Young women can, and do, get breast cancer
Greer Davis knows a thing or two about cancer. Her Mum has had breast cancer. Her Dad died of a brain tumour in 2009. And at the age of only 25, Greer herself was diagnosed with breast cancer.
The Auckland woman was shell-shocked to discover in 2012 that she had an aggressive form of breast cancer at such a young age.
“I freaked out. You just get this knot of fear in your stomach because it’s all so unknown and when they start talking about mastectomies it’s all quite scary,” she says of her diagnosis.
She had sought medical help when she discovered a lump in her breast after several months of tenderness.
A subsequent ultrasound, mammogram and biopsy showed that she had a particularly aggressive form of breast cancer. She had a mastectomy two days after her diagnosis.
“It was pretty traumatic the first time I looked down and realised my right breast wasn’t there. I freaked out a bit. But I was very clear that I wanted the cancer gone - I wanted it out of my body and this was what I had to do.”
Because Greer’s cancer was aggressive, she was told she should follow her surgery with chemotherapy. As a young woman, she had some concerns about this because chemotherapy can often result in infertility.
“I saw a fertility specialist before I had chemotherapy and that was great because it cleared up a lot of issues for me. I am young and there’s a good chance I will bounce back and if my fertility doesn’t return I always have the option of using a donor egg from one of my younger sisters.”
Not all young women have a consultation to discuss their options with a fertility specialist before chemotherapy, so Greer’s grateful she had this opportunity.
She had chemotherapy for six months and continued to work in her sales and marketing role for Unilever. She says losing her hair was one of the hardest parts of the treatment.
“I felt like I was more attached to my hair than my breast,” she laughs. “But once my hair started to fall out, I just wanted to get rid of it so I shaved it all off.”
Greer finished chemotherapy and started taking the breast cancer drug tamoxifen. She’s also been tested for the breast cancer genes (BRCA1 and BRCA2).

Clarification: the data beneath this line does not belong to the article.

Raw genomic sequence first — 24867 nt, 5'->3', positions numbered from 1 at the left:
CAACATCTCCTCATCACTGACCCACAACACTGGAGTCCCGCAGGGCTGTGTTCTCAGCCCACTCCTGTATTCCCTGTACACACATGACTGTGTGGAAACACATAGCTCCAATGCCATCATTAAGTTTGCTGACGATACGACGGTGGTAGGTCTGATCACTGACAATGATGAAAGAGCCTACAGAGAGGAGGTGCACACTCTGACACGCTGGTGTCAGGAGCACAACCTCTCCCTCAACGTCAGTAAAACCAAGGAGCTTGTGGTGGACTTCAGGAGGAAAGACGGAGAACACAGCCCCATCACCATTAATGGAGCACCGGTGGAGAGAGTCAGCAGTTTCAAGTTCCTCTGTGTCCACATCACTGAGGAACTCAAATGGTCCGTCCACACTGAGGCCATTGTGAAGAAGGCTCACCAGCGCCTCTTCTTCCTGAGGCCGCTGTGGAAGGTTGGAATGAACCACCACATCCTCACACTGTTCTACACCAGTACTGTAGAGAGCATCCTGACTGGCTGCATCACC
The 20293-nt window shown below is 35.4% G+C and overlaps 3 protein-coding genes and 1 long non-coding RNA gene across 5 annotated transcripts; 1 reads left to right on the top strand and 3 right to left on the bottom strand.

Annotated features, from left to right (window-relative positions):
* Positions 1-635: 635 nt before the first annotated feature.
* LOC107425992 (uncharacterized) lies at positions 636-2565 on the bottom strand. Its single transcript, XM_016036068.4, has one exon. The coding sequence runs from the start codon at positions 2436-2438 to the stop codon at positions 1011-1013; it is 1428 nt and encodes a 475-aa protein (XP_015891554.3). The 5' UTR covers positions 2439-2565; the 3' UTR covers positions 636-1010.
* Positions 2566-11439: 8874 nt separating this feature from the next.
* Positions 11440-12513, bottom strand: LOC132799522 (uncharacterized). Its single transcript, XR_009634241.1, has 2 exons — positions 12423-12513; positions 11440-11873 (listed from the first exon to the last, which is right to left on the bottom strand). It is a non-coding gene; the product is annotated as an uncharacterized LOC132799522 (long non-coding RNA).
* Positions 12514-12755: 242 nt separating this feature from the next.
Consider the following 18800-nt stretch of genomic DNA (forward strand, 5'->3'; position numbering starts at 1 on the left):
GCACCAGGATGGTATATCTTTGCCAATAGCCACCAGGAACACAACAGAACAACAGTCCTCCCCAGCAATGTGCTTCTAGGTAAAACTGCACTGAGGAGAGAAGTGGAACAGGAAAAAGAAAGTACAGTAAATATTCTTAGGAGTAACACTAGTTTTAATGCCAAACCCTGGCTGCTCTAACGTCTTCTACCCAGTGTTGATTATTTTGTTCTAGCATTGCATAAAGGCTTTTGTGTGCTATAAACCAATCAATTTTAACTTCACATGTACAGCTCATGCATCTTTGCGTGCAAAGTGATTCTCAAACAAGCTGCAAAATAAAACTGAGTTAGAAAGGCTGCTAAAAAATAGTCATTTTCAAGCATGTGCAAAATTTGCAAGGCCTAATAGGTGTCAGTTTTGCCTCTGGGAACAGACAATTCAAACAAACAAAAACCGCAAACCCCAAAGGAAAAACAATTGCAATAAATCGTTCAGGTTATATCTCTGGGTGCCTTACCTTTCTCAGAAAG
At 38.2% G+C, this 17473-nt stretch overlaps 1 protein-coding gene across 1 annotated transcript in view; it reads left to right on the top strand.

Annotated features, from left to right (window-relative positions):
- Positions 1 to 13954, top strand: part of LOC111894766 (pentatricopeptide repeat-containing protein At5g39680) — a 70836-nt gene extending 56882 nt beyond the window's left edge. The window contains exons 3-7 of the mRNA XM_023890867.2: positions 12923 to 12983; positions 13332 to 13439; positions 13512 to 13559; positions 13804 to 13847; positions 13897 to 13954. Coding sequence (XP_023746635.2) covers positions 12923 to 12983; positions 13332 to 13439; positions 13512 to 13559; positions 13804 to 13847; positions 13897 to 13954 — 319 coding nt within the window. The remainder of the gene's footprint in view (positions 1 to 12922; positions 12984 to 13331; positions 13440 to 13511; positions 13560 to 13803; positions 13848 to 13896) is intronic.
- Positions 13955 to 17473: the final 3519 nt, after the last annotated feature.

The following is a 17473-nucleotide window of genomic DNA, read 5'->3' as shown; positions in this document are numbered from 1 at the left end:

Although she doesn’t have the BRCA genes, she does have an undefined genetic variance which means that she needs to have annual breast screening. Her two sisters have been advised to do the same and her mother is now also undergoing genetic testing.
Greer says her mother has provided her with a mountain of support.
“I moved home as soon as I was diagnosed. My mum’s had breast cancer herself and she was the primary carer for my Dad when he was terminally ill, so it was a hard situation. But she has been amazing and we were always quite positive that I’d get through it all.”
Greer says she does have fears about the breast cancer recurring, but is determined to remain extra vigilant and live her life to the full.
Now 26, Greer says it will be challenge to date as a breast cancer survivor.
“It certainly creates a new dimension to any potential relationship. It does change you and it changes your outlook and expectations of a partner. And it certainly makes you a bit more guarded in terms of your body image and self-esteem, but it’s not something I’m scared of telling a potential partner about,” she says.
Greer has just recently had reconstruction surgery, but she wants other young women to learn from her experience.
“Women really need to be aware of their bodies, pay attention to any changes and seek medical help if they think something’s not right,” she says.
“I think young women often think that breast cancer is something that only happens when you become older. But young women can and do get breast cancer. And if you’re a young woman you need to follow up on any changes early to give yourself the best chance of survival.”
As part of her commitment to educating other young women about breast cancer, Greer has joined the Breast Cancer Aotearoa Coalition (BCAC) as a committee member. BCAC helped her attended a conference in the USA specifically for young women with breast cancer (C4YW 2013).
Greer was impressed with the resources and support that young women with breast cancer receive in the US and is keen to see what can be done in New Zealand.